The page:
UK police returns stolen Buddha statue to India after 57 years

Police handed over the bronze statue with silver inlay during a ceremony Wednesday in London marking India’s Independence Day.

india Updated: Aug 16, 2018 00:33 IST
Prasun Sonwalkar
Prasun Sonwalkar
Hindustan Times, London
Buddha statue,Independence Day,Stolen statue
Indian high commissioner YK Sinha with a team of Scotland Yard when the 12th century Buddha statue was handed over in the Indian high commission on Wednesday.(HT Photo)

A 12th century Buddha statue stolen from the Archaeological Survey of India’s museum in Nalanda, Bihar, in August 1961 was returned to the Indian high commission by Scotland Yard on the occasion of Independence Day.

Sheila Stewart, detective chief inspector, handed over the bronze statue to high commissioner, YK Sinha, after a flag hoisting ceremony in the Gandhi Hall of India House. The statue was one of 14 stolen from the museum.

It changed hands several times before being delivered to a London dealer for sale. Once the dealer and the owner were made aware that the statue was the same one that had been stolen, they cooperated with the Yard’s Art and Antiques Unit and agreed for it to be returned to India.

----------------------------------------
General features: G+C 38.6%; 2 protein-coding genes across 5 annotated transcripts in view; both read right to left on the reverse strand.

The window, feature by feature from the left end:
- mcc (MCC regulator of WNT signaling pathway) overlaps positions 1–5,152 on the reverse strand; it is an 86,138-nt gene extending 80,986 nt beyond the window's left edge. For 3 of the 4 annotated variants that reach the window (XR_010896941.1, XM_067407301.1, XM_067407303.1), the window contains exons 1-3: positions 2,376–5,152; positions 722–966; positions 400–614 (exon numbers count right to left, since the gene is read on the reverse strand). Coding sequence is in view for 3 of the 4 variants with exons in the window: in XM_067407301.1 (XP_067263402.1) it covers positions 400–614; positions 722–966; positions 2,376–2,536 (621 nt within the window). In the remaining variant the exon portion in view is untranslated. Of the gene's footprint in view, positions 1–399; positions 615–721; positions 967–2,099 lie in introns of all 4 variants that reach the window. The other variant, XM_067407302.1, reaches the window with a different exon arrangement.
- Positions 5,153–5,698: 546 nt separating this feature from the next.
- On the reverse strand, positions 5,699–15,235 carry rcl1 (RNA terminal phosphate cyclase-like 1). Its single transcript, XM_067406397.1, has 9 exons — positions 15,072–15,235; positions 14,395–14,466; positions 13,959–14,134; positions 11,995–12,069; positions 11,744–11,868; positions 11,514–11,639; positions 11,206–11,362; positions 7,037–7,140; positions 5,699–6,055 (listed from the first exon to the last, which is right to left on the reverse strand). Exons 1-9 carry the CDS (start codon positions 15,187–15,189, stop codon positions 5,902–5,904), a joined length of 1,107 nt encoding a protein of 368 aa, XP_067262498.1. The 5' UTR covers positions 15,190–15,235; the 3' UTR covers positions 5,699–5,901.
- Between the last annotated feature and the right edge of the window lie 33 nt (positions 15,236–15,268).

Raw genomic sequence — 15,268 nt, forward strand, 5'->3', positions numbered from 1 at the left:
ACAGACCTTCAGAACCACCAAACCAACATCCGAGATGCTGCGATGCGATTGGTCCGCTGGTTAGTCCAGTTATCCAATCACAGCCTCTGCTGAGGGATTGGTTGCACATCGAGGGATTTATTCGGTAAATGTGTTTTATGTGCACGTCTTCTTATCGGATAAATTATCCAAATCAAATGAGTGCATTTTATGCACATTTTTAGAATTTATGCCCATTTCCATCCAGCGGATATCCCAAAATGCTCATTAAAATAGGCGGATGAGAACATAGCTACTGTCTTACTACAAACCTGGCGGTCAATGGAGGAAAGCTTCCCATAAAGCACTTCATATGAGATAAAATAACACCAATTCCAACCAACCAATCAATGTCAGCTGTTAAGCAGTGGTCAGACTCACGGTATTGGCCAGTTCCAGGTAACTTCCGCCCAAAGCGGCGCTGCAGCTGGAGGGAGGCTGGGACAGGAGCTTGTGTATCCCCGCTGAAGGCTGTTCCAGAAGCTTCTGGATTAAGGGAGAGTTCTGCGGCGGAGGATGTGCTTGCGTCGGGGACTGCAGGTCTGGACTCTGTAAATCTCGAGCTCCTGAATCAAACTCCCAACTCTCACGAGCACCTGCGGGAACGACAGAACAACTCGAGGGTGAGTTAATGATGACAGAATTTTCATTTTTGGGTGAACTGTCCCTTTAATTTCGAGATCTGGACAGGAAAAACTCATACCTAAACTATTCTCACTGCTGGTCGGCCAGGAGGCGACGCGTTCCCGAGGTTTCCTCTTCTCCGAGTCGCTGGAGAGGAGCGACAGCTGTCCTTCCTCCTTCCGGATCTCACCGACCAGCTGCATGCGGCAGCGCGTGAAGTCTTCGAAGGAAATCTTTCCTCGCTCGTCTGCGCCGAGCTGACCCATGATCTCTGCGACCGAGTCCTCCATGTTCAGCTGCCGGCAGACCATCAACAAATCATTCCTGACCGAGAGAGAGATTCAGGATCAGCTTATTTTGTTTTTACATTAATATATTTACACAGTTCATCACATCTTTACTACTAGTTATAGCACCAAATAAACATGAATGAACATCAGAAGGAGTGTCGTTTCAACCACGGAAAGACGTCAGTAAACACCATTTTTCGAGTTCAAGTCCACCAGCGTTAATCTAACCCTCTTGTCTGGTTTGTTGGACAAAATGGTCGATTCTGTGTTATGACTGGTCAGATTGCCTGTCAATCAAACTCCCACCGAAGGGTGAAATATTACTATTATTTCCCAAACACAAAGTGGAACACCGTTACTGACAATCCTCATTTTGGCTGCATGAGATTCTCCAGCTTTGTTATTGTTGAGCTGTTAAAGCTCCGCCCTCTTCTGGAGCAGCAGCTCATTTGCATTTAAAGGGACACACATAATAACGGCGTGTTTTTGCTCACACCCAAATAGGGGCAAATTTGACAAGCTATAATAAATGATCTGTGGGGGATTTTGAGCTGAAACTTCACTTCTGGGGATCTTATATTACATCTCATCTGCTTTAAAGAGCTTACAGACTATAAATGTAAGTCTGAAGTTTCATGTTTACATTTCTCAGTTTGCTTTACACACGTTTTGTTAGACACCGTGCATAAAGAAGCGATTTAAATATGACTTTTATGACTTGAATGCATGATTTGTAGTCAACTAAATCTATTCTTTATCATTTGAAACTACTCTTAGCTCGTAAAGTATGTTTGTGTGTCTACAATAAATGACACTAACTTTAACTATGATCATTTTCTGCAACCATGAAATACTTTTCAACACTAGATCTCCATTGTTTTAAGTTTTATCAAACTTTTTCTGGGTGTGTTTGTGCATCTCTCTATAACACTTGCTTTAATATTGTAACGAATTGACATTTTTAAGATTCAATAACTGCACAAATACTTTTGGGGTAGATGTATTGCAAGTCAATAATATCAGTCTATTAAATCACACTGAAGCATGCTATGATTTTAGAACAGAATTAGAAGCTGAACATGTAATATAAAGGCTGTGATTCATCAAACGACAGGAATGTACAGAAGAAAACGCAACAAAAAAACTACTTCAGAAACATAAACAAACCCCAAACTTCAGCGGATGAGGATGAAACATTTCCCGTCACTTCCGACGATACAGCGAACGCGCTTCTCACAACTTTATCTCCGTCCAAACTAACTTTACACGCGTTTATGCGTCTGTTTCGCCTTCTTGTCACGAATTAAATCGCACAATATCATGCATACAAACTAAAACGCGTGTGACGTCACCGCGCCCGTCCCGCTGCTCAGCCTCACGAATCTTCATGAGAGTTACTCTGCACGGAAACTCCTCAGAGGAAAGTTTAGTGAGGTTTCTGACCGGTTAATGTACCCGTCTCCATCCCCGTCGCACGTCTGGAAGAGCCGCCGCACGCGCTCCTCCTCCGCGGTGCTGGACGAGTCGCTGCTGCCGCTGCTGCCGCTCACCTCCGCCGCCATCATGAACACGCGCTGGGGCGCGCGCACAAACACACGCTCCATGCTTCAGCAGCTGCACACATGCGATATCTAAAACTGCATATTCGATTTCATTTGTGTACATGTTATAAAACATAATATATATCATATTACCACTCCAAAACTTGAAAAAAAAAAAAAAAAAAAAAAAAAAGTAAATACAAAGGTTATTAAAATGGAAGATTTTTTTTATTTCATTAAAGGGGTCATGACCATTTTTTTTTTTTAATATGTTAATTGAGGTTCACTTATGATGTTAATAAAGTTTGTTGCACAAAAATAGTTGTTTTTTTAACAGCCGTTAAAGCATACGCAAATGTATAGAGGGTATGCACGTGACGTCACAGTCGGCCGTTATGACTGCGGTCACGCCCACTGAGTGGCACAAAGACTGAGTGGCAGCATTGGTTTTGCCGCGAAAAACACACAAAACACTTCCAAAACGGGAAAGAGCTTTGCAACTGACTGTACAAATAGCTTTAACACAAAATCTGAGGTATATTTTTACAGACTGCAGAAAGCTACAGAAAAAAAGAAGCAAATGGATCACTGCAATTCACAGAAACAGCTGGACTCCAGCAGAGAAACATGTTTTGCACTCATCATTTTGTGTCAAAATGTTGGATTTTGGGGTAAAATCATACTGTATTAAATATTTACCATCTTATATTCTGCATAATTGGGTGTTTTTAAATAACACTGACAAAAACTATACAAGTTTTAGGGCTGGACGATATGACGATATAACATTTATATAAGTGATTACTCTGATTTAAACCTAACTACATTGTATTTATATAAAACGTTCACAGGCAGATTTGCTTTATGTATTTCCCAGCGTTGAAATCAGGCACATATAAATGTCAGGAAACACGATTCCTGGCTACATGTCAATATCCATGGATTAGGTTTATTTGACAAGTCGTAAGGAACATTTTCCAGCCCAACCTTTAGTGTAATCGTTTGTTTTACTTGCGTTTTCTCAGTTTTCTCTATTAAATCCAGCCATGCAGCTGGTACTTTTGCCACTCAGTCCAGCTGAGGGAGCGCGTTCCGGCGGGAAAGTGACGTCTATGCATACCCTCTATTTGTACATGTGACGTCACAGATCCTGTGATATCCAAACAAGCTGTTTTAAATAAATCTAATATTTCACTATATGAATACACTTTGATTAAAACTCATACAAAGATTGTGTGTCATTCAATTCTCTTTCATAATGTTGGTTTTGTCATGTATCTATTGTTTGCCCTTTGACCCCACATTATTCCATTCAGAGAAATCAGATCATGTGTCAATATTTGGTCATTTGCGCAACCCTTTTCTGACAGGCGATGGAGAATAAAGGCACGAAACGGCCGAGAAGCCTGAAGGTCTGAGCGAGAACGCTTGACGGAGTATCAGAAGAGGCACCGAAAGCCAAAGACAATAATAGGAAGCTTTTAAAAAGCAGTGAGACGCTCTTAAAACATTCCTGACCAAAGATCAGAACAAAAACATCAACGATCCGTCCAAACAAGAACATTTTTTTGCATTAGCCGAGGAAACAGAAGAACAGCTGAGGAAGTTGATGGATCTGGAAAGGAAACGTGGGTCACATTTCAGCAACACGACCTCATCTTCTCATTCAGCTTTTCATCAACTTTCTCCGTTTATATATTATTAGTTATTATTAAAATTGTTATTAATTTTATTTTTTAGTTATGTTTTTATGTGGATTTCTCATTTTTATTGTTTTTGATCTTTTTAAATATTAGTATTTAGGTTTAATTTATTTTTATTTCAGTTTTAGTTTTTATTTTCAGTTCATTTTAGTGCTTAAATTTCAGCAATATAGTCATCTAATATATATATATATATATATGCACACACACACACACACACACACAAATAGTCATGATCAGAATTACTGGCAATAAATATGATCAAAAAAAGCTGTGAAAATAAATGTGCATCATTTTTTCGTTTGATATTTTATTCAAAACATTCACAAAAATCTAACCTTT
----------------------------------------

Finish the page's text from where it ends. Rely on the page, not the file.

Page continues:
The statue was identified at a trade fair in March 2018 by Lynda Albertson of the Association for Research into Crimes Against Art and Vijay Kumar from the India Pride Project, who then alerted police.

An undated picture of a 12th century Buddha statue stolen from India 57 years ago that was returned to the Indian High Commissioner in London. (AFP Photo)

Detective constable, Sophie Hayes, of the Art and Antique Unit, said:“We are delighted to be able to facilitate the return of this important piece of cultural heritage to India. We have established there was no criminality by the current owner or the dealer who was offering it for sale”.

“This case has been a true example of cooperation between law enforcement, the trade and scholars. Particular credit must go to the eagle-eyed informants who made us aware that the missing piece had been located after so many years.”

Michael Ellis, minister for arts, heritage and tourism, said:“As we celebrate India’s Independence Day, I am proud to highlight the latest example of the UK’s cultural diplomacy in action”.

“We are one of the first countries to recover one of the 14 elusive Buddha statues stolen from Nalanda nearly 60 years ago. This underlines how law enforcement and the London art market are working hand in hand to deliver positive cultural diplomacy to the world.”

First Published: Aug 15, 2018 17:07 IST